Jazzy January, Part 1 – Diana Panton
If you read my post about A Charlie Brown Christmas, I mentioned that as a child I didn’t have much exposure to pure jazz music. That was for a couple of reasons. One, musicals were on high rotation in our house and two, there wasn’t any jazz whose target audience was children. Unfortunately, a few decades later, and there still isn’t a lot of jazz music for children. This is why I decided to highlight a couple of my favorite musicians creating jazz for children who released albums in the last bit of 2019.
For Part 1 of this two-part series, I’d like to introduce you to Diana Panton. Panton first came on the scene in 2005 as a performer for adults, but in 2017 she released I Believe in Little Things, her first album for children and families, which went on to win a JUNO award (the Canadian version of the GRAMMY). I was lucky to be able to interview Diana Panton for School Library Journal in July 2017 as well as review I Believe in Little Things.
In October 2019, Panton’s second album for children, ACheerful Little Earful was released. As with her previous album, Earful features Panton’s light and breezy solo voice, this time accompanied by George Shearing Quartet members, jazz greats Don Thompson and Reg Schwager. According to Panton, where I Believe in Little Things was a good way to unwind at the end of the day, A Cheerful Little Earful is “a sunny way to start the day!” And what better way to start the day than with opening track and South Pacific charmer, “Happy Talk.” Not one to shy away from unconventional song choices, Panton draws upon music from older musicals like “Look to the Rainbow” from Finian’s Rainbow as well as songs from classic films such as “It’s a Most Unusual Day” from A Date with Judy and the Academy Award nominee (1945) “Aren’t You Glad You’re You” from The Bells of St. Mary’s.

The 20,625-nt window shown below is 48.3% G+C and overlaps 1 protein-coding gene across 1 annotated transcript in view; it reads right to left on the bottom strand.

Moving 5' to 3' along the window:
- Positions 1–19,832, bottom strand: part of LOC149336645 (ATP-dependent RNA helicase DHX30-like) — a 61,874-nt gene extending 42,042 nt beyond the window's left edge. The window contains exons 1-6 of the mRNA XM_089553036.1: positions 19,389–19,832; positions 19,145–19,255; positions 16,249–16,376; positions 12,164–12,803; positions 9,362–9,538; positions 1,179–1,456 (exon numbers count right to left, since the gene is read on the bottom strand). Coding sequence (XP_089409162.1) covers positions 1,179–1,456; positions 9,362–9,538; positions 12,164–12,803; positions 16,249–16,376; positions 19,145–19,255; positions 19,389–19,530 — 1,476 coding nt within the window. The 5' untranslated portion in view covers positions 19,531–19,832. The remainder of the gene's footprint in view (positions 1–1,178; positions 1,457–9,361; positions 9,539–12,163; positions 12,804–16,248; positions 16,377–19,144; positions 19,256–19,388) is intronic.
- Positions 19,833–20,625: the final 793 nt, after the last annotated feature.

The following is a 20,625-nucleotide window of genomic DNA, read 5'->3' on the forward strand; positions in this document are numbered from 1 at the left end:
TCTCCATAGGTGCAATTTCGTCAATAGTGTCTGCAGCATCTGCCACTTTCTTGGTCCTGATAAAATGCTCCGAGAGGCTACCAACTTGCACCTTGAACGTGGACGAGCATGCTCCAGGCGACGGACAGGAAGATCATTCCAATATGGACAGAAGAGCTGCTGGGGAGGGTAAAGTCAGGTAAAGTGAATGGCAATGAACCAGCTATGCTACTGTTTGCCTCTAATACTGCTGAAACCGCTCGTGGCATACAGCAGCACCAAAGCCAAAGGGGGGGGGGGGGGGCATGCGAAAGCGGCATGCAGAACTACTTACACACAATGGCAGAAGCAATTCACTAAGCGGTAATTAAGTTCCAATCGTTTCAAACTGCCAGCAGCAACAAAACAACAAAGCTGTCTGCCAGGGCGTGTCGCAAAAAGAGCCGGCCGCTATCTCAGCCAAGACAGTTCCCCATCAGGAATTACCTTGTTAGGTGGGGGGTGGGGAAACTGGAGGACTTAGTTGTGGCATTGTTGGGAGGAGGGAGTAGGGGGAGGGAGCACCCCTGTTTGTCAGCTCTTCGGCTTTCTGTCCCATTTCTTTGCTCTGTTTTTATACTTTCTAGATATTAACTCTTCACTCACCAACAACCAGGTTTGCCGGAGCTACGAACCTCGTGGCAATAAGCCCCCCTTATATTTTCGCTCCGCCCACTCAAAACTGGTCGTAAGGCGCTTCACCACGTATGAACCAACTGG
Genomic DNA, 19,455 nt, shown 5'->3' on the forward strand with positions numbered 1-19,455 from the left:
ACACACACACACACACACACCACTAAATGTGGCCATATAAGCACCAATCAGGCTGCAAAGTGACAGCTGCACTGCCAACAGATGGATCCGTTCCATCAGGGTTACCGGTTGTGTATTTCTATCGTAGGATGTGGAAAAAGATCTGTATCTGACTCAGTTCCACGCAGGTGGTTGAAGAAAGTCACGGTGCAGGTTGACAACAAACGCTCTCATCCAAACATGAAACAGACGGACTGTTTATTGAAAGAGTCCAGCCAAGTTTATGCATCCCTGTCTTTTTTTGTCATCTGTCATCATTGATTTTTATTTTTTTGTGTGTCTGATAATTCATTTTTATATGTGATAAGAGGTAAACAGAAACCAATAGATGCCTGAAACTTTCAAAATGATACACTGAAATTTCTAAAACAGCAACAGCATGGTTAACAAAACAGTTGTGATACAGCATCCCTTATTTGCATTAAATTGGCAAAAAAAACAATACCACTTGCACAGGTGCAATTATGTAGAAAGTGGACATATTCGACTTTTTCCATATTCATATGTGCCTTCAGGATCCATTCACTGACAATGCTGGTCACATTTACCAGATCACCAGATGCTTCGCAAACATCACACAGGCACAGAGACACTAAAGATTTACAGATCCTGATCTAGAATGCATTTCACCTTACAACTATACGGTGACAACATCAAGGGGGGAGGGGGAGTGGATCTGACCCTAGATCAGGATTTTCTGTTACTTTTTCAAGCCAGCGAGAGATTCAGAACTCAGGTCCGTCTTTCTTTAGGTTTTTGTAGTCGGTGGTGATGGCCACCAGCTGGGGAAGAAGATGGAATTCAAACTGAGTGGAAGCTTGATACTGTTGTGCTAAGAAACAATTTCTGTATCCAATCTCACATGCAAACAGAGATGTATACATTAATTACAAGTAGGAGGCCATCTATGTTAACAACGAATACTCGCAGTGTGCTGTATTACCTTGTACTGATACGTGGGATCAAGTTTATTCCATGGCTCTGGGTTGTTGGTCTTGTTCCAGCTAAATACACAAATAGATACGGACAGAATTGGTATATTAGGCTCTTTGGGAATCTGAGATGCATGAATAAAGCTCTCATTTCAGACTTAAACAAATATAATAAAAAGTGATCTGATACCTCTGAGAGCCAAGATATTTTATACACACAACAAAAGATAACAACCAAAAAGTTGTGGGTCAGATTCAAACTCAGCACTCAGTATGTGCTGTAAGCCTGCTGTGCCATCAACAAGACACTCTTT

Along the way, Diana Panton further diversifies the selections on this fifteen track album, including “Red Red Robin,” the Cole Porter tune, “Experiment” and “ ‘A’ You’re Adorable.” Two not-to-be-missed tunes are the title track “A Cheerful Little Earful” which was originally made famous by Ella Fitzgerald and “All in the Golden Afternoon” from Disney’s Alice in Wonderland which Panton beautifully performs in both French and English.
A Cheerful Little Earful is the perfect way to not only introduce children to the warm, soothing sounds of jazz but to give them an introduction to the incomparable music from the Great American Songbook.